"I Have an Evil Child at My House:" Stigma and HIV/AIDS Management in a South African Community
July 8, 2005
The study examines the social roots of stigma through a case study of HIV/AIDS management among young people in a South African community, drawing from interviews, focus groups and fieldworker diaries of a youth HIV prevention program. The researchers refer to the program as being run by the Christian Youth Alliance (CYA), although to preserve confidentiality, the group's real name is not given. The case study comprised 3-hour interviews conducted with 44 people in 2003, 11 focus groups involving a total of 55 people, and fieldworker diaries. Participants included young people and peer educators both in school and out, teachers, a school principal, community health workers, community leaders (traditional leaders, the local ward councilor, youth leaders and members of the local development committee), prevention program staff, a traditional healer, clinic nurses, parents, people with AIDS, church ministers, a government official and representatives of a multinational company that employs local people.
The investigators used thematic content analyses to analyze interviews. Stigma emerged as a central topic, the investigators found, "and the goal of the preliminary data analysis was to identify the forms taken by stigma and its effects on the CYA's work. A more detailed secondary analysis sought to identify the material, symbolic and organizational contexts associated with stigmatization of people with AIDS," they wrote.
Anecdotes told of children with HIV whose mothers say, "I have an evil child at my house who has contracted the disease," families who hide ill relatives from health workers, refusal to collect dead relatives' bodies, and other stories of rejection and prejudice along with a few about compassion and care. Some families did not disown or hide their relatives with AIDS, but sometimes even these did not disclose the true cause of illness and death.
Informants reported that stigma originated in the association between HIV/AIDS and sex and the link many make between sex, sin and immorality. Problems of poverty, political disempowerment, poor intergenerational communication and the failure of community networks to serve as resources for HIV prevention among young people also contribute to stigma, the researchers found. Concerns about "respectability" lead some community members to stigmatize HIV/AIDS patients to raise their own self-esteem. Lack of national government leadership and services are associated with lack of local leadership and services complicate the issue as well.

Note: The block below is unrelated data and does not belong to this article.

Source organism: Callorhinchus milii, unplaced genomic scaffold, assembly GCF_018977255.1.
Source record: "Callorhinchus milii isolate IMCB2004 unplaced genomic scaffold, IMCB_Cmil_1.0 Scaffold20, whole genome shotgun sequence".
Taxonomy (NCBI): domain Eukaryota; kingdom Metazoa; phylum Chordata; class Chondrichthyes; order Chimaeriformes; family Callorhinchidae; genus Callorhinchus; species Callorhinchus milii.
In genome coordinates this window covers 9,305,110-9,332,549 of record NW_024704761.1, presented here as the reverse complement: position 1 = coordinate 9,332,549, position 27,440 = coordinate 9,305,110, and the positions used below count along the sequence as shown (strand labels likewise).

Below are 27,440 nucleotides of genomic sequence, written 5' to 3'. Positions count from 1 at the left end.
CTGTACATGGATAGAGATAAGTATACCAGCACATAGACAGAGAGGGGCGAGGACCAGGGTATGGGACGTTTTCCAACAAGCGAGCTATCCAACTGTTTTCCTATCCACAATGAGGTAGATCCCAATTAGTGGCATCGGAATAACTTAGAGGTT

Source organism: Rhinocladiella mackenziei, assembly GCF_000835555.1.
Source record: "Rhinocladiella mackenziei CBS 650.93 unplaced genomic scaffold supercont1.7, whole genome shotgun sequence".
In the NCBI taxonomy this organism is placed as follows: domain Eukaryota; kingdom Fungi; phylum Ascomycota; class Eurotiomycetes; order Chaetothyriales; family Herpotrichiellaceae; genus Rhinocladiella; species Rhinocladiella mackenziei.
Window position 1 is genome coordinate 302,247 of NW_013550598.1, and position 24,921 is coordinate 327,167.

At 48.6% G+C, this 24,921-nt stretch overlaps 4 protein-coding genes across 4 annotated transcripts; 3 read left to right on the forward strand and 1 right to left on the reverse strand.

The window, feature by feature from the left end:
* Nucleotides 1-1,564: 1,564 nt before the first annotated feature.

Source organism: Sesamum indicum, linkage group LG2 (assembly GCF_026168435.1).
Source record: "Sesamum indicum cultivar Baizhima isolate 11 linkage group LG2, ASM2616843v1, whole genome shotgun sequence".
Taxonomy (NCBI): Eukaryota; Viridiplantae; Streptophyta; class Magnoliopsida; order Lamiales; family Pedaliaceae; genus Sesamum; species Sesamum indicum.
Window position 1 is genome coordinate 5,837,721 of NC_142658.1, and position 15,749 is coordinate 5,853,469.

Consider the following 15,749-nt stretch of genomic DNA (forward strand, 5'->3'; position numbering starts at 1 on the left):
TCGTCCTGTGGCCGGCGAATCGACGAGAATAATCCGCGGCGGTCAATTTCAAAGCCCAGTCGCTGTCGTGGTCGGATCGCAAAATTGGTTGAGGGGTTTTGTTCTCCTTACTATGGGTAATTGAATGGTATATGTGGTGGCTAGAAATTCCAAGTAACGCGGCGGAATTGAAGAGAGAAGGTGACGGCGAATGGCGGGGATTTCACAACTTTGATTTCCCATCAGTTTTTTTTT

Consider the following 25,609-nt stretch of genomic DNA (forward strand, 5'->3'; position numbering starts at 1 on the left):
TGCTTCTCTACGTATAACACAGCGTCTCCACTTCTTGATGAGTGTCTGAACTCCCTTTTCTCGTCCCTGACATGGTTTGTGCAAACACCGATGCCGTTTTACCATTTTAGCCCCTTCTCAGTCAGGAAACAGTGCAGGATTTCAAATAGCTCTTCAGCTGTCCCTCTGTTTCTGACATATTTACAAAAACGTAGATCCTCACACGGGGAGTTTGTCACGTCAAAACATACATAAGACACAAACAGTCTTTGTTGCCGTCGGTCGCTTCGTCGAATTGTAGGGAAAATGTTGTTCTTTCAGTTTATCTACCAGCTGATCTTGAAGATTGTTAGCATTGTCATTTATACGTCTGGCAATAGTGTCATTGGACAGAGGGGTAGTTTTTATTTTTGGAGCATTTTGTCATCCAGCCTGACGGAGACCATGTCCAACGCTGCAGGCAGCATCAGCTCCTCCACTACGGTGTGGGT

The authors argue that an important first step in combating the problem of stigmatization would be "initiatives that work toward facilitating the participation of local community groups in critical thinking programs. Such programs would aim to expose, confront, and resist the webs of signification and practice that sustain stigma and undermine the confidence of communities and individuals who might otherwise challenge it. Our case study suggests that programs could include critical thinking about the marginalization of young people and women, denial of young people's sexuality, and, more particularly, denial of the sexual activities of women." Suggesting that programs might also focus on social institutions such as the church, the family and the traditional leadership system contribute to the situation, the authors conclude: "Community participation has a key role to play in promoting forms of critical consciousness that both expose and challenge the unequal social relations drawn on and sustained by stigma. As such, it should stand alongside education and legislation as a powerful weapon against stigma."
American Journal of Public Health
05.2005; Vol. 95; No. 5: P. 808-805; Catherine Campbell, Ph.D.; Carol Ann Foulis, M.A.; Sbongile Maimane; Zweni Siblya
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